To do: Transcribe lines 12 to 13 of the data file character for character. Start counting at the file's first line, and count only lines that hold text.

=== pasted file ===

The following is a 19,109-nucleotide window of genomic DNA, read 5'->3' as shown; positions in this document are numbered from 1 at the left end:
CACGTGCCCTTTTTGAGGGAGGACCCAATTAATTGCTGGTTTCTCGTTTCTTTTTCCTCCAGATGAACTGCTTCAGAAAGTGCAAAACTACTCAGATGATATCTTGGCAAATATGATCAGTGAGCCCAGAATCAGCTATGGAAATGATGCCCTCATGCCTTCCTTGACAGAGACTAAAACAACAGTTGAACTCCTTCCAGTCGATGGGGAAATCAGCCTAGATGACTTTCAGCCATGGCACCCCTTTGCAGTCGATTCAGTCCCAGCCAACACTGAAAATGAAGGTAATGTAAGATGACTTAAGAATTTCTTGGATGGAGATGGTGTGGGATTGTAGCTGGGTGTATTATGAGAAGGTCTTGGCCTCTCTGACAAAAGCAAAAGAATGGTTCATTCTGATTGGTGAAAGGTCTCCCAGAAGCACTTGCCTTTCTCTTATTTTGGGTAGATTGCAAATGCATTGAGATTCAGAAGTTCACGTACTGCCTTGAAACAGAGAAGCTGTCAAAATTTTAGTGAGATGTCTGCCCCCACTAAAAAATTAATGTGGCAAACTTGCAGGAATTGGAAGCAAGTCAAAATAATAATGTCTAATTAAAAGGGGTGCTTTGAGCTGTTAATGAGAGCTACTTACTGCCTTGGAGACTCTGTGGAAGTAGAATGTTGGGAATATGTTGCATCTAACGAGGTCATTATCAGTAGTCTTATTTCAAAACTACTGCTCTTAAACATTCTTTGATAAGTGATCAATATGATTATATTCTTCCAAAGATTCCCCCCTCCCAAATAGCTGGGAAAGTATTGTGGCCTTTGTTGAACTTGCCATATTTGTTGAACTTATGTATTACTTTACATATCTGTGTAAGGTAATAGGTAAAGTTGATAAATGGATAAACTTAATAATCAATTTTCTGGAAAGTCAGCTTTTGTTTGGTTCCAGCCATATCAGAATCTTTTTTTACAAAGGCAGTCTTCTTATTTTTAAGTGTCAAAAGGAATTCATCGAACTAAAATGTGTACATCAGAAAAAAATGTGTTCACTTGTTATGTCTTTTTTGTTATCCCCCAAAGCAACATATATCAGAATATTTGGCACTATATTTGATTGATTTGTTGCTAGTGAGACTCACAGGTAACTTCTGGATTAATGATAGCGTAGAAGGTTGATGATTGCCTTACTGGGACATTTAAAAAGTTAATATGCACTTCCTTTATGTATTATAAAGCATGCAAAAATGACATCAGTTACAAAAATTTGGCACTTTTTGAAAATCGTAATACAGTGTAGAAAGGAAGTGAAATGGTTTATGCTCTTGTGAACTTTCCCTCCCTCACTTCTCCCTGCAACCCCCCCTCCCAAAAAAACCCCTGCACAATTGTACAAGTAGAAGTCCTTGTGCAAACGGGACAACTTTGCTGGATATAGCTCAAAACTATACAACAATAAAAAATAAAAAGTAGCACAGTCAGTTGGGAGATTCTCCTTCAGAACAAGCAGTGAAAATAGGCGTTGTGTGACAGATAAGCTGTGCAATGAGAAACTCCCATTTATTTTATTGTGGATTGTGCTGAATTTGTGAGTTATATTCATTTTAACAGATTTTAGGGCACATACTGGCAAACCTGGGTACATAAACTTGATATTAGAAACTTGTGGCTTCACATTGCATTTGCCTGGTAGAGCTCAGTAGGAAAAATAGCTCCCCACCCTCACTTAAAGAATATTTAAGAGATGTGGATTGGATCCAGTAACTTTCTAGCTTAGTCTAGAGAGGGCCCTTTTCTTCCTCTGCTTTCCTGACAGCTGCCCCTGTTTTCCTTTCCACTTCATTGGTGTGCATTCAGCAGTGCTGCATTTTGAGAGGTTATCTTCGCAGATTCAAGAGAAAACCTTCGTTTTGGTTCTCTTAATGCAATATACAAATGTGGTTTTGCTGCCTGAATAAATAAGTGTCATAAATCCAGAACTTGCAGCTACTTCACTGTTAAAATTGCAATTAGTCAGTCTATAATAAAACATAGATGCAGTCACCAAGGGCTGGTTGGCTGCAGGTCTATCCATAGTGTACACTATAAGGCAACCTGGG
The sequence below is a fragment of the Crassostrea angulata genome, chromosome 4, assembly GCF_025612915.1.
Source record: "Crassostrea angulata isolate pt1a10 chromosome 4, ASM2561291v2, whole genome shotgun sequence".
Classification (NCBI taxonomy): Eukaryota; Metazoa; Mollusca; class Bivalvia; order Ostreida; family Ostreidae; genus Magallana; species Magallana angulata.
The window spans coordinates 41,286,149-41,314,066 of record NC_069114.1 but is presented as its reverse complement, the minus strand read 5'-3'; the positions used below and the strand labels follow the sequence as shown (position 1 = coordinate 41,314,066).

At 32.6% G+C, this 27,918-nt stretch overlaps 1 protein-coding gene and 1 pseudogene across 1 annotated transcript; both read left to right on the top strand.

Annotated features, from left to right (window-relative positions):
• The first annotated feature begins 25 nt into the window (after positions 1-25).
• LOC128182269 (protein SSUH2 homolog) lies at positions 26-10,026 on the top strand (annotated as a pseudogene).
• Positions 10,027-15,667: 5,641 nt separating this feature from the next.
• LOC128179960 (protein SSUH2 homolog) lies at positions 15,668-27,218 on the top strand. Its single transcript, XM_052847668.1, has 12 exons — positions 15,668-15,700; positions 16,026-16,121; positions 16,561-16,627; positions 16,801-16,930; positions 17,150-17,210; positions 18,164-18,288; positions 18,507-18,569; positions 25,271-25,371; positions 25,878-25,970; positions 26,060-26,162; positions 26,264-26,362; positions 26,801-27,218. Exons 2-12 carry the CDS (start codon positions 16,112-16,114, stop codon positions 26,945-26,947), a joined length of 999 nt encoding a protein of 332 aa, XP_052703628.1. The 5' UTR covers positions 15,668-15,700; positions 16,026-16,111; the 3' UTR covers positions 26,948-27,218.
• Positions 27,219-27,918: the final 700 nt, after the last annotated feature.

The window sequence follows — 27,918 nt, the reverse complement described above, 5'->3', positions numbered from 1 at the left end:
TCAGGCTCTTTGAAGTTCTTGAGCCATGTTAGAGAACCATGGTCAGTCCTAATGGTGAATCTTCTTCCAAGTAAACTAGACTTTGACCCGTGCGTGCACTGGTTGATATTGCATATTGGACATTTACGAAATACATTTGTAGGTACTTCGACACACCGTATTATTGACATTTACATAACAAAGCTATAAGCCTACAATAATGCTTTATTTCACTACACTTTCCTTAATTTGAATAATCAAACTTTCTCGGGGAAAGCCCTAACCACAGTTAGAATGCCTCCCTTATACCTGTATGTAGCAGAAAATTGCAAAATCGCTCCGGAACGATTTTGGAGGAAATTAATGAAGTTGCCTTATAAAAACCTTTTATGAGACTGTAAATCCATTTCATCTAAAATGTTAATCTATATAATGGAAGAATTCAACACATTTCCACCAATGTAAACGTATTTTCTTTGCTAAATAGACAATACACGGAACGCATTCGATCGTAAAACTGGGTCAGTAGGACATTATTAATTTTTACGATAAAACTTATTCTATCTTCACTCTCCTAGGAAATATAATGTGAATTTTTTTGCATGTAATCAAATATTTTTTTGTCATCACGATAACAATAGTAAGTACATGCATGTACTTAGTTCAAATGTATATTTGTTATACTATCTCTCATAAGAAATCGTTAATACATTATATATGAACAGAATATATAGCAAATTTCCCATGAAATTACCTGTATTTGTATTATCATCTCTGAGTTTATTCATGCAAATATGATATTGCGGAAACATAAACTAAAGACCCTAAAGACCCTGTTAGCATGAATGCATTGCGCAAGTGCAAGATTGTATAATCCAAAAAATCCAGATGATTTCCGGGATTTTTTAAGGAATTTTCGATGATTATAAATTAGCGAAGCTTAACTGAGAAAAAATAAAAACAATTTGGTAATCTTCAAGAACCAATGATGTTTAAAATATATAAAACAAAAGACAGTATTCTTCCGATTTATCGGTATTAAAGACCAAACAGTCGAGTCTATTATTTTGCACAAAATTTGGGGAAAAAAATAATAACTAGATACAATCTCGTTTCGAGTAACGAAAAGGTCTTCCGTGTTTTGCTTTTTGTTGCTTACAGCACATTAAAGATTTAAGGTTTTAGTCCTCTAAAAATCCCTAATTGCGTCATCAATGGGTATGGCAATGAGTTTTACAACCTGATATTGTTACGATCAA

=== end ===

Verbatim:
• LOC128179960 (protein SSUH2 homolog) lies at positions 15,668-27,218 on the top strand. Its single transcript, XM_052847668.1, has 12 exons — positions 15,668-15,700; positions 16,026-16,121; positions 16,561-16,627; positions 16,801-16,930; positions 17,150-17,210; positions 18,164-18,288; positions 18,507-18,569; positions 25,271-25,371; positions 25,878-25,970; positions 26,060-26,162; positions 26,264-26,362; positions 26,801-27,218. Exons 2-12 carry the CDS (start codon positions 16,112-16,114, stop codon positions 26,945-26,947), a joined length of 999 nt encoding a protein of 332 aa, XP_052703628.1. The 5' UTR covers positions 15,668-15,700; positions 16,026-16,111; the 3' UTR covers positions 26,948-27,218.
• Positions 27,219-27,918: the final 700 nt, after the last annotated feature.